2013-03-01

    Full Text Available Lesions caused by animals, in particular by dogs, are a health issue to which public opinion often reacts sensitively. To effectively manage and prevent these events, it is therefore essential to evaluate the public health impact of this phenomenon and to identify the main connected risk factors. The aim of the present survey in the Autonomous Province of Bolzano was to collect various epidemiological variables helpful in understanding the problem at local level. The incidence and impact on Health Services of human lesions by several animal species for the year 2010 is presented, as well as a more detailed analysis of dog bites, giving a profile of the victims and of the animals involved. Different factors (geographical, contextual, seasonal and relational are illustrated that can be associated with episodes where dogs react aggressively to humans. On the basis of the collected data, recommendations are given to prevent risk situations.

  5. A Fermented Whole Grain Prevents Lipopolysaccharides-Induced Dysfunction in Human Endothelial Progenitor Cells

    Directory of Open Access Journals (Sweden)

    Laura Giusti

    2017-01-01

    Full Text Available Endogenous and exogenous signals derived by the gut microbiota such as lipopolysaccharides (LPS orchestrate inflammatory responses contributing to development of the endothelial dysfunction associated with atherosclerosis in obesity, metabolic syndrome, and diabetes. Endothelial progenitor cells (EPCs, bone marrow derived stem cells, promote recovery of damaged endothelium playing a pivotal role in cardiovascular repair. Since healthy nutrition improves EPCs functions, we evaluated the effect of a fermented grain, Lisosan G (LG, on early EPCs exposed to LPS. The potential protective effect of LG against LPS-induced alterations was evaluated as cell viability, adhesiveness, ROS production, gene expression, and NF-kB signaling pathway activation. Our results showed that LPS treatment did not affect EPCs viability and adhesiveness but induced endothelial alterations via activation of NF-kB signaling. LG protects EPCs from inflammation as well as from LPS-induced oxidative and endoplasmic reticulum (ER stress reducing ROS levels, downregulating proinflammatory and proapoptotic factors, and strengthening antioxidant defense. Moreover, LG pretreatment prevented NF-kB translocation from the cytoplasm into the nucleus caused by LPS exposure. In human EPCs, LPS increases ROS and upregulates proinflammatory tone, proapoptotic factors, and antioxidants. LG protects EPCs exposed to LPS reducing ROS, downregulating proinflammatory and proapoptotic factors, and strengthening antioxidant defenses possibly by inhibiting NF-κB nuclear translocation.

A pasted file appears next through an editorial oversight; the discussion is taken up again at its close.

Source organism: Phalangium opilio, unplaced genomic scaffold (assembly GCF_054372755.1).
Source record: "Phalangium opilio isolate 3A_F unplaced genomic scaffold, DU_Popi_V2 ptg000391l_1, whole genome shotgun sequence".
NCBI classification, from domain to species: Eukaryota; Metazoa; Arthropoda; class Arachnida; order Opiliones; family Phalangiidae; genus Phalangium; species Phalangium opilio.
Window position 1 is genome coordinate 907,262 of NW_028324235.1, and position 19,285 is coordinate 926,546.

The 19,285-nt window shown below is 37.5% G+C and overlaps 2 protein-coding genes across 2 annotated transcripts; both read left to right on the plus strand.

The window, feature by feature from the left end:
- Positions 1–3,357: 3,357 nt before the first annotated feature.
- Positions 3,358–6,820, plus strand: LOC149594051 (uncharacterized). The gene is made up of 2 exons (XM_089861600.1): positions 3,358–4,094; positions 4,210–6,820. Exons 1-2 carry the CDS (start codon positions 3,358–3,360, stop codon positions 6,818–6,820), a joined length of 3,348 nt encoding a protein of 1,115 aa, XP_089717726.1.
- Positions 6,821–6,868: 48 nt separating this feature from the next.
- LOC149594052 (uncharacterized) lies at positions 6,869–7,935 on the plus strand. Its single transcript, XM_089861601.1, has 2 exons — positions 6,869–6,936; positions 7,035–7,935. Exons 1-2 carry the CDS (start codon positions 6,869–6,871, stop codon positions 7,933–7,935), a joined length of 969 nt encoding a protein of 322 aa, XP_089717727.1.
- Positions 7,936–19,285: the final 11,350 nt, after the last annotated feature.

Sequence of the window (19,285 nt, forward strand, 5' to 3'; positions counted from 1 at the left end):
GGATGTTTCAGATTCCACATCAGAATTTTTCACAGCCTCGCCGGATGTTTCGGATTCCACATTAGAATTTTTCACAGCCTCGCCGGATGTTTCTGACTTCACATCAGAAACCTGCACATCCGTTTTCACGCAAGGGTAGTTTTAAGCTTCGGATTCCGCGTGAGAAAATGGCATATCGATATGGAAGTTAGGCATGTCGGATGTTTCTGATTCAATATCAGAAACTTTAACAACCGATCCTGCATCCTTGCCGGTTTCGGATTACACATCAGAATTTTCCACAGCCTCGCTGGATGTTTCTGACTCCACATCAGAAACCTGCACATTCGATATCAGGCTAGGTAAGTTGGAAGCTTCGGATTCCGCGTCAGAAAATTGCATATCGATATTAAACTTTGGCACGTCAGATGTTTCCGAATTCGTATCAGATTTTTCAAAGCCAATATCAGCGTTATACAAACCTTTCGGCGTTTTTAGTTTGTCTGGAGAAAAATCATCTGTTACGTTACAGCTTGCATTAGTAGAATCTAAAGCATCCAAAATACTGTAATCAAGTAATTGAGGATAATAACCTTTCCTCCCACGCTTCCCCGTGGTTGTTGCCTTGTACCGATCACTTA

6. AS101 prevents diabetic nephropathy progression and mesangial cell dysfunction: regulation of the AKT downstream pathway.

    Directory of Open Access Journals (Sweden)

    Itay Israel Shemesh

    Full Text Available Diabetic nephropathy (DN is characterized by proliferation of mesangial cells, mesangial expansion, hypertrophy and extracellular matrix accumulation. Previous data have cross-linked PKB (AKT to TGFβ induced matrix modulation. The non-toxic compound AS101 has been previously shown to favorably affect renal pathology in various animal models and inhibits AKT activity in leukemic cells. Here, we studied the pharmacological properties of AS101 against the progression of rat DN and high glucose-induced mesangial dysfunction. In-vivo administration of AS101 to Streptozotocin injected rats didn't decreased blood glucose levels but ameliorated kidney hypotrophy, proteinuria and albuminuria and downregulated cortical kidney phosphorylation of AKT, GSK3β and SMAD3. AS101 treatment of primary rat glomerular mesangial cells treated with high glucose significantly reduced their elevated proliferative ability, as assessed by XTT assay and cell cycle analysis. This reduction was associated with decreased levels of p-AKT, increased levels of PTEN and decreased p-GSK3β and p-FoxO3a expression. Pharmacological inhibition of PI3K, mTORC1 and SMAD3 decreased HG-induced collagen accumulation, while inhibition of GSK3β did not affect its elevated levels. AS101 also prevented HG-induced cell growth correlated to mTOR and (rpS6 de-phosphorylation. Thus, pharmacological inhibition of the AKT downstream pathway by AS101 has clinical potential in alleviating the progression of diabetic nephropathy.